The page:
Spreads on newly issued leveraged loans widened a bit over the past few months but remain in the lower end of their range since the financial crisis (figure 1-7). The still relatively low level of spreads is notable given evidence that lenders have become more willing to extend loans with fewer credit protections to higher-risk borrowers. Moody's Loan Covenant Quality Indicator suggests that loan covenants are at their weakest levels since the index began in 2012, although this may reflect, in part, a greater prevalence of investors who do not traditionally exercise loan covenants. The Federal Reserve's Senior Loan Officer Opinion Survey on Bank Lending Practices (SLOOS) indicates that a moderate net fraction of domestic banks have recently eased lending standards for commercial and industrial loans to middle- and large-sized firms (figure 1-8).

Equity prices are somewhat high relative to forecast earnings

For several years, broad U.S. equity market indexes have been moving upward more quickly than forward-looking corporate earnings forecasts. Although this trend has reversed this year, the S&P 500 forward price-to-earnings ratio remains above its median value over the past 30 years (figure 1-9). The gap between the forward earnings-to-price ratio and the 10-year real Treasury yield, a rough measure of the premium investors require for holding equities, is near the lower end of its range over the post-crisis period but still well above the very low levels seen during the dot-com era (figure 1-10). Both realized and option-implied equity market volatility were low throughout 2017 and much of this year, although both measures jumped up in February and October (figure 1-11).

Commercial real estate prices have grown faster than rents for several years,...

CRE prices have been about flat this year after having risen substantially over the previous seven years (figure 1-12). Capitalization rates, which measure annual income relative to prices for recently transacted properties, have been falling even as Treasury yields have increased (figure 1-13). As a result, spreads of capitalization rates over yields on 10-year Treasury securities are now near post-crisis lows, though well above lows seen before the crisis (figure 1-14). Returns to CRE property investors thus reflect a relatively low premium over very safe alternative investments. Data from the SLOOS indicated that CRE lending standards, which had been tightening in 2016 and 2017, have eased a bit over the past year (figure 1-15).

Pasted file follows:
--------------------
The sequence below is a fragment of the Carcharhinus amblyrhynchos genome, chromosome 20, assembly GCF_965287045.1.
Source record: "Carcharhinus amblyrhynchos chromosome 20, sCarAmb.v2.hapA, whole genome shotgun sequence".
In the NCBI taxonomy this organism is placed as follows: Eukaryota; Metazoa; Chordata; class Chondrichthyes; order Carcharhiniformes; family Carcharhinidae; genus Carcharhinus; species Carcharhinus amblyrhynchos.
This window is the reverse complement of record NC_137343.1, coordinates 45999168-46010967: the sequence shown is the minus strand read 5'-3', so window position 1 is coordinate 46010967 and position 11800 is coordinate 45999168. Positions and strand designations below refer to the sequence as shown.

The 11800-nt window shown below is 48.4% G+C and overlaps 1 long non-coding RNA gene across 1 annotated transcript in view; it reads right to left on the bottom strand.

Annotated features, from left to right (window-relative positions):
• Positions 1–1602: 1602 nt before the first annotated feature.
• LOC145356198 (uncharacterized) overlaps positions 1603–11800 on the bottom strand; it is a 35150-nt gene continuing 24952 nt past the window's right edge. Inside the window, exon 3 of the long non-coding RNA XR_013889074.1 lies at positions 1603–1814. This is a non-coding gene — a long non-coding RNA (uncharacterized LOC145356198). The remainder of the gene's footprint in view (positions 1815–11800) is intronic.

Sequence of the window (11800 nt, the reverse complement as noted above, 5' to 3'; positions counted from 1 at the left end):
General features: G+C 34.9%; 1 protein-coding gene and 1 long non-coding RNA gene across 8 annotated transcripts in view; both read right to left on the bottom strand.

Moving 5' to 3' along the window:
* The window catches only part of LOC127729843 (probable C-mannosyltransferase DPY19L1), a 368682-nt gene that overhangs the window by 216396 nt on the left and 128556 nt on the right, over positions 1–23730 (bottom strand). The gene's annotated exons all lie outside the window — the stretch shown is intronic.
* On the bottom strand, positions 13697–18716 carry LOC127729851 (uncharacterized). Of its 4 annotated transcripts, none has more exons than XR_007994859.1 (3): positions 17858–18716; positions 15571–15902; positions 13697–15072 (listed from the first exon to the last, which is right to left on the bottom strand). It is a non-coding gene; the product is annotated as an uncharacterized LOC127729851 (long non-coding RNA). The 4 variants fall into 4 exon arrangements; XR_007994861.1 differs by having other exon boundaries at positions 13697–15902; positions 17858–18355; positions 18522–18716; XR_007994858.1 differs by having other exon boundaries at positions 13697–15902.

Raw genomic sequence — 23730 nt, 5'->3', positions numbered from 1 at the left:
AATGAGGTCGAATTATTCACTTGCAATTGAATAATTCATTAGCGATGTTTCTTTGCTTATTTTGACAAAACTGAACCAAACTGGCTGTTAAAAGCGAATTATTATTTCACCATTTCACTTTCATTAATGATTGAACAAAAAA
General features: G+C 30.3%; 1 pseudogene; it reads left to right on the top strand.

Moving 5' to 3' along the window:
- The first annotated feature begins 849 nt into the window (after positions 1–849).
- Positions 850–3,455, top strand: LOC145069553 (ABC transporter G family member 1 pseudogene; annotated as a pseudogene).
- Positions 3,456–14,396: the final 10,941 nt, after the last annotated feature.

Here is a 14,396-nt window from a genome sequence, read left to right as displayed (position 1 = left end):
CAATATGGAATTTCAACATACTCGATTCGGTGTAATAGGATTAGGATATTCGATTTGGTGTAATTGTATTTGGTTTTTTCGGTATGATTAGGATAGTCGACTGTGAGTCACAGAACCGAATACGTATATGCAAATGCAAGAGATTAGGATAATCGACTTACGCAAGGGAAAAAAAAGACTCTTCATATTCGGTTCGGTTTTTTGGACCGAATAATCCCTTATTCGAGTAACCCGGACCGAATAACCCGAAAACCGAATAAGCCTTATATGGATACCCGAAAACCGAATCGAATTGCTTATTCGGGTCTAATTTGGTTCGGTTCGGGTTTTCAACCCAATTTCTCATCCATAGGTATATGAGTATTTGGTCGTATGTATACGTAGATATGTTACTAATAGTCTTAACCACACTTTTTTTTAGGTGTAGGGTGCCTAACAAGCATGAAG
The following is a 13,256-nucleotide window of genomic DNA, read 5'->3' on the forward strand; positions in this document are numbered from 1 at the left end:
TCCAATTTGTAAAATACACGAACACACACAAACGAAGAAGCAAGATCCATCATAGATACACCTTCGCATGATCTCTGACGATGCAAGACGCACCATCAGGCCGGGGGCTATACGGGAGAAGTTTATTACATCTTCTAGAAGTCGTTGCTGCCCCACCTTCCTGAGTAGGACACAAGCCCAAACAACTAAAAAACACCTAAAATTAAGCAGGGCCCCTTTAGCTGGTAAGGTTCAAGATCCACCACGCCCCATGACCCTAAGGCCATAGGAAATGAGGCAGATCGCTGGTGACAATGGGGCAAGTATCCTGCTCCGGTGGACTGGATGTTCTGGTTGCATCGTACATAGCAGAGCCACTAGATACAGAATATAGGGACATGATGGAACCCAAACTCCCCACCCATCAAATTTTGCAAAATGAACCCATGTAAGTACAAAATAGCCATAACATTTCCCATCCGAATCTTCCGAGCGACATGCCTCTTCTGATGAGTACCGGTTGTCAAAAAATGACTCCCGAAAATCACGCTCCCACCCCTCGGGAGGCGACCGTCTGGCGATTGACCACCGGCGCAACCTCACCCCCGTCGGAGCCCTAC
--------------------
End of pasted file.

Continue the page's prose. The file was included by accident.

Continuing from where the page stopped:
. . . farmland prices are near historical highs,...

Agricultural land values nationally and in several midwestern states are down from their 2016 peak but remain at exceptionally high levels (figure 1-16). And farmland price-to-rent ratios are at historic highs (figure 1-17). Many farms face possible income losses from retaliatory tariffs on agricultural commodities and other factors, which may not yet be fully reflected in available farmland price measures.

. . . and home prices have been rising, but less so in recent months

House prices have risen substantially since 2012, although the rate of price appreciation appears to have slowed significantly in recent months (figure 1-18). The aggregate house price-to-rent ratio is currently somewhat higher than an estimate of its long-run historical trend but still well below the extraordinarily high levels seen in the years just before the financial crisis (figures 1-19). House price-to-rent ratios differ significantly across regional markets, and in some markets, price-to-rent ratios that experienced large declines during the financial crisis are once again relatively high (figure 1-20). Measures of house prices relative to house-hold income also suggest somewhat elevated valuation pressures in residential real estate ​nationwide.




 4. For a description of the bond risk premium, see Simon Gilchrist and Egon Zakrajšek (2012), "Credit Spreads and Business Cycle Fluctuations," American Economic Review, vol. 102 (June), pp. 1692-1720. Return to text

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Last Update: December 18, 2018